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Fatigue assessment through mobile technologies (M)

Status: Abgeschlossen


Multiple sclerosis (MS) is an autoimmune disease characterized by recurrent inflammation in areas of the central nervous system [1], which comprises the brain and spinal cord. With more than 2 million patients worldwide [2], MS is one of the leading causes of neurological disability in young adults. Like many other diseases, MS is a complex disease, and its course is influenced by a combination of genetics, environment and lifestyles factors. MS can cause a wide variety of symptoms such as fatigue, sensory problems, cognitive challenges, motor difficulties between others. Fatigue is a common symptom within the MS population, around 75 - 90% of patients has reported fatigue at some point [3, 4, 5]. Clinicians and scientists described fatigue as “a sub-jective lack of physical and/or mental energy that is perceived by the individual or caregiver to interfere with usual and desired activities” [6]. MS fatigue has a significant impact in the quality of life patients, it affects work performance as well as personal interactions [3]. Despite being highly prevalent and being a debilitating symptom, it is not well understood [7]. Furthermore, no objective measurement to diagnose and rate the level of fatigue is available. Current evaluation relies on subjective measurements reported by patients using fatigue scales, such as the fatigue severity scale [8]. Ayache et al. in [7], highlighted the need to better understand the underlying causes of fatigue as well as the implementation of new therapeutic strategies. There is evidence of the importance of the autonomic nervous system in fatigue [9], but this is poorly analyzed in the context of MS. Therefore, we propose to assess the role of autonomic dysfunction and stress levels in MS in the context of fatigue using continuous measurement of autonomic function.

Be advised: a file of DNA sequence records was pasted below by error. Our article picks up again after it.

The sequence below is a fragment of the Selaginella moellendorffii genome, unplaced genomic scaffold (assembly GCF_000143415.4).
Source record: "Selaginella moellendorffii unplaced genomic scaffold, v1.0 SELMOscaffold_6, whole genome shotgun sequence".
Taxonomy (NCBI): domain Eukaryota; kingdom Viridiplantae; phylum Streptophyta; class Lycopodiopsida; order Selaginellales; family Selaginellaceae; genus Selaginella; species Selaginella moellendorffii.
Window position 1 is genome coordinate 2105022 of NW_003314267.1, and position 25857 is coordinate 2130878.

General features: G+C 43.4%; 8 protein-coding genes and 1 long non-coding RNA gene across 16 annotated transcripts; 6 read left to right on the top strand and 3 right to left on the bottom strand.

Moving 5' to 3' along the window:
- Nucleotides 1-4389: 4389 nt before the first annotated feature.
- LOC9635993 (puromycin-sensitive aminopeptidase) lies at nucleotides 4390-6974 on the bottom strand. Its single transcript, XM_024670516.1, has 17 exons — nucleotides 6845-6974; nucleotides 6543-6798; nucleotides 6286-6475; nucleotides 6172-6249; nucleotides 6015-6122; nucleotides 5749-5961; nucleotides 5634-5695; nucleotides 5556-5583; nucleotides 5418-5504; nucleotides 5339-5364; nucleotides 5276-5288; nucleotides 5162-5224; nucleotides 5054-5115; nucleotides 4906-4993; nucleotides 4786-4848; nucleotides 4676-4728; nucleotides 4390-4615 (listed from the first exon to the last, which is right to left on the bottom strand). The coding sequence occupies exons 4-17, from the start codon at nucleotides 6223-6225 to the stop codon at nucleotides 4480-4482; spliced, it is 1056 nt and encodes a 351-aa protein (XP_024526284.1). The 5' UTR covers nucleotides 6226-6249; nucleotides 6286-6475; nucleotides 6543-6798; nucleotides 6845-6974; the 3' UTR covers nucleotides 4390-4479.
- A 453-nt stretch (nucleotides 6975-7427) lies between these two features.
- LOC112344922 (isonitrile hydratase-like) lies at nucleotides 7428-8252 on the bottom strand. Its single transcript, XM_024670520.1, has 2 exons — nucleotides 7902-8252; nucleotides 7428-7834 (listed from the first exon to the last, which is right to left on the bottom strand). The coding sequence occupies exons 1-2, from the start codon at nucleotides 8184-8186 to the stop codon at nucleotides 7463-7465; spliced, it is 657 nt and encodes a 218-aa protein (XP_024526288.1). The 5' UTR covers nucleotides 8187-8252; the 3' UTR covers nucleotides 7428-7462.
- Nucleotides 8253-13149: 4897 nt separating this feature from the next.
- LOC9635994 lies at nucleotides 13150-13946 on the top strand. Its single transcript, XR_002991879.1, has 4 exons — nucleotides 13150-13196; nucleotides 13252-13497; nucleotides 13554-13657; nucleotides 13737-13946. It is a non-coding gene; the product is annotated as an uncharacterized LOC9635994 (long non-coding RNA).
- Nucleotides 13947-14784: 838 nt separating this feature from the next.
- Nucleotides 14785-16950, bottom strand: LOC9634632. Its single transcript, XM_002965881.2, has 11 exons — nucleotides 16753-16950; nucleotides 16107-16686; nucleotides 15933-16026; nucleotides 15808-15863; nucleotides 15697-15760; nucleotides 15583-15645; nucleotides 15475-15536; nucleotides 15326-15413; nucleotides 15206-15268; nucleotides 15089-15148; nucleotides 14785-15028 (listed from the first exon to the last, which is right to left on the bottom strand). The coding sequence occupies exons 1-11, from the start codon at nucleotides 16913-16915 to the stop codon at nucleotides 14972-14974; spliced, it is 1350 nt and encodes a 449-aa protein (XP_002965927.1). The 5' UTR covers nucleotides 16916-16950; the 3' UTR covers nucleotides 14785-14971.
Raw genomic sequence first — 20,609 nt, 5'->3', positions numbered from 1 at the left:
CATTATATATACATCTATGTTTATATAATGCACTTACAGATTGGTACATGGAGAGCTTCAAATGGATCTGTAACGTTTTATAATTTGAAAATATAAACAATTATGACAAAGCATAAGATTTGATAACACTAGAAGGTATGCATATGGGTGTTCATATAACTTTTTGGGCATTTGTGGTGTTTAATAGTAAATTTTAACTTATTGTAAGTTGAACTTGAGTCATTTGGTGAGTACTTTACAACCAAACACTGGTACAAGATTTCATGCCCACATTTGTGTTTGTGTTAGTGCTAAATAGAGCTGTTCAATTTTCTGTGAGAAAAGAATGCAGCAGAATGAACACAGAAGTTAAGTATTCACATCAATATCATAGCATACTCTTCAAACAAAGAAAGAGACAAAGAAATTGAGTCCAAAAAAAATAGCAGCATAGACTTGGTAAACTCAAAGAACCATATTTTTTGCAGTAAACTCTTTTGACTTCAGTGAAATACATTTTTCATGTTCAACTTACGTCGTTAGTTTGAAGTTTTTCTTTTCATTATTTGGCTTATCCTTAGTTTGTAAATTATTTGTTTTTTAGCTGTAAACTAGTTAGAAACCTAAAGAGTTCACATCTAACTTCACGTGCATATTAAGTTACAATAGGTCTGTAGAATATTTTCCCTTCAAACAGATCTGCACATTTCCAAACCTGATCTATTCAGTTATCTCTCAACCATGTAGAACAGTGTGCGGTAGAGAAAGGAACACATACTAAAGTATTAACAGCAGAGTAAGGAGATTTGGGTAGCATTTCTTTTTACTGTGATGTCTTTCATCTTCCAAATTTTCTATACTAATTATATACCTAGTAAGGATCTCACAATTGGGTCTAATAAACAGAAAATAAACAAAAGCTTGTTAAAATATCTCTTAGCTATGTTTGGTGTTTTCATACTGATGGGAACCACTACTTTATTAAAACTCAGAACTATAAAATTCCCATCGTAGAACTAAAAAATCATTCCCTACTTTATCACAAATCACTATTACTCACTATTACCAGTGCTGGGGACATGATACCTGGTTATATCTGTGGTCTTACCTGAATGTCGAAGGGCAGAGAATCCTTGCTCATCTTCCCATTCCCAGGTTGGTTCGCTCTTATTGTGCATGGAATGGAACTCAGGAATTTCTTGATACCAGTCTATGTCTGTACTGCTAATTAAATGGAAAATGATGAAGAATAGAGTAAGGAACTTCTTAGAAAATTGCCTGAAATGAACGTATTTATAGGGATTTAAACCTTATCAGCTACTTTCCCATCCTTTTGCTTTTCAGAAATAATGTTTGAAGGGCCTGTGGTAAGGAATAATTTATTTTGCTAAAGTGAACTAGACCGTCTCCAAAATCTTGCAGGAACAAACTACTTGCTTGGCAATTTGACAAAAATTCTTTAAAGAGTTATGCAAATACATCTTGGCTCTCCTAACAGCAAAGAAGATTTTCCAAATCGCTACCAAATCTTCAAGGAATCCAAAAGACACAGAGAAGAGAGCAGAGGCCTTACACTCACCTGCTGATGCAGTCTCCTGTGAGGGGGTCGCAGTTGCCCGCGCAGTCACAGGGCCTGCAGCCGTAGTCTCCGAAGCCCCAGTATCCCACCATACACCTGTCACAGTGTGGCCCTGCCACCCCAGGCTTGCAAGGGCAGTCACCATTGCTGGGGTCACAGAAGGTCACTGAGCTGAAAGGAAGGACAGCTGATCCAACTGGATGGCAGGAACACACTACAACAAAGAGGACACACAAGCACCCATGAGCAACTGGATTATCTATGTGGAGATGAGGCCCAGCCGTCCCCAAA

[1] Sospedra M and Martin R. Immunology of multiple sclerosis.Annual Review of Inmmunology,65(23):683–747, 2005.
[2] National Multiple Sclerosis Society. Who gets ms? (epidemiology). Available at
[3] Fisk JD, Pontefract A, Ritvo PG, Archibald CJ, and Murray TJ. The impact of fatigueon patients with multiple sclerosis.The Canadian Journal of Neurological Science, 21:9–14,1994.
[4] Krupp LB and Pollina DA. Mechanisms and management of fatigue in progressive neurolog-ical disorders.Current Opinion on Neurology, 9:456–460, 1996.
[5] Lerdal A, Celius EG, Krupp L, and Dahl AA. A prospective study of patterns of fatigue inmultiple sclerosis.European Journal of Neurology, 14:1338–1343, 2007.
[6] Multiple Sclerosis Clinical Practice Guidelines.Fatigue and multiple sclerosis: evidence-basedmanagement strategies for fatigue in multiple sclerosis. Paralyzed Veterans of America, 1998.
[7] Ayache SS and Chalah MA. Fatigue in multiple sclerosis - insights into evaluation andmanagement.Clinical Neurophysiology, 47:139–171, 2017.
[8] Lauren Krupp, Nicholas Larocca, J Muir-Nash, and A.D. Steinberg. The fatigue severity scale.application to patients with multiple sclerosis and systemic lupus erythematosus. 46:1121–3,11 1989.
[9] Masaaki Tanaka, Seiki Tajima, Kei Mizuno, Akira Ishii, Yukuo, Teruhisa Miike, and Ya-suyoshi Watanabe. Frontier studies on fatigue, autonomic nerve dysfunction, and sleep-rhythm disorder.The Journal of Physiological Sciences, 65(6):483–498, 2015.


This project requires interest in machine learning, wearable technologies and mobile development. Students are expected to meet with their supervisors regularly to discuss current progress and next steps.

For more details please send us an email.

Student/Bearbeitet von: Pietro Oldrati
Contact/Ansprechpartner: Liliana Barrios

ETH ZurichDistributed Systems Group
Last updated December 16 2019 02:12:41 PM MET lb